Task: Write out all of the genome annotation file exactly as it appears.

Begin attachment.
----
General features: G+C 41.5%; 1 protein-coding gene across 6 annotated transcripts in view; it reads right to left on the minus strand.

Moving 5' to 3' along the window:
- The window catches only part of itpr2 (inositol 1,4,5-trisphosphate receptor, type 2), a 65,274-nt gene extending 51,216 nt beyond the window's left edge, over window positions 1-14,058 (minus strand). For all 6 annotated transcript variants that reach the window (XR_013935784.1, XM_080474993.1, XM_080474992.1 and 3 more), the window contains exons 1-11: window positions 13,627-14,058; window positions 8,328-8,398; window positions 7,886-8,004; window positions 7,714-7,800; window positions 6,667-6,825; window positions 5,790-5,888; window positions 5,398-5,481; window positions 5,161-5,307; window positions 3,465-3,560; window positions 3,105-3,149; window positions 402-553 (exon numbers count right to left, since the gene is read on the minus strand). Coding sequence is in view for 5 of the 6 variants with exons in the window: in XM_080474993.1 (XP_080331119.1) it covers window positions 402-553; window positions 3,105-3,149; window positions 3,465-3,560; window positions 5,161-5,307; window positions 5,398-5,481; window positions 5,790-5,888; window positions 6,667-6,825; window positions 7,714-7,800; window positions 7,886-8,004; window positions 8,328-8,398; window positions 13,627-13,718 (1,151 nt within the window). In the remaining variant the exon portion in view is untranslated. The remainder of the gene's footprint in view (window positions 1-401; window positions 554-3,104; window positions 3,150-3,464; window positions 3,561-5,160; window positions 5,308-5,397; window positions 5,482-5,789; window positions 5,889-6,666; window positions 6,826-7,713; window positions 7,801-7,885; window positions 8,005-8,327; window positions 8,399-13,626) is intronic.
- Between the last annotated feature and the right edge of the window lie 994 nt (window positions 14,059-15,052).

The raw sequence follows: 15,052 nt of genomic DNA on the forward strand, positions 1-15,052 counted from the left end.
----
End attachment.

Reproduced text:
General features: G+C 41.5%; 1 protein-coding gene across 6 annotated transcripts in view; it reads right to left on the minus strand.

Moving 5' to 3' along the window:
- The window catches only part of itpr2 (inositol 1,4,5-trisphosphate receptor, type 2), a 65,274-nt gene extending 51,216 nt beyond the window's left edge, over window positions 1-14,058 (minus strand). For all 6 annotated transcript variants that reach the window (XR_013935784.1, XM_080474993.1, XM_080474992.1 and 3 more), the window contains exons 1-11: window positions 13,627-14,058; window positions 8,328-8,398; window positions 7,886-8,004; window positions 7,714-7,800; window positions 6,667-6,825; window positions 5,790-5,888; window positions 5,398-5,481; window positions 5,161-5,307; window positions 3,465-3,560; window positions 3,105-3,149; window positions 402-553 (exon numbers count right to left, since the gene is read on the minus strand). Coding sequence is in view for 5 of the 6 variants with exons in the window: in XM_080474993.1 (XP_080331119.1) it covers window positions 402-553; window positions 3,105-3,149; window positions 3,465-3,560; window positions 5,161-5,307; window positions 5,398-5,481; window positions 5,790-5,888; window positions 6,667-6,825; window positions 7,714-7,800; window positions 7,886-8,004; window positions 8,328-8,398; window positions 13,627-13,718 (1,151 nt within the window). In the remaining variant the exon portion in view is untranslated. The remainder of the gene's footprint in view (window positions 1-401; window positions 554-3,104; window positions 3,150-3,464; window positions 3,561-5,160; window positions 5,308-5,397; window positions 5,482-5,789; window positions 5,889-6,666; window positions 6,826-7,713; window positions 7,801-7,885; window positions 8,005-8,327; window positions 8,399-13,626) is intronic.
- Between the last annotated feature and the right edge of the window lie 994 nt (window positions 14,059-15,052).

The raw sequence follows: 15,052 nt of genomic DNA on the forward strand, positions 1-15,052 counted from the left end.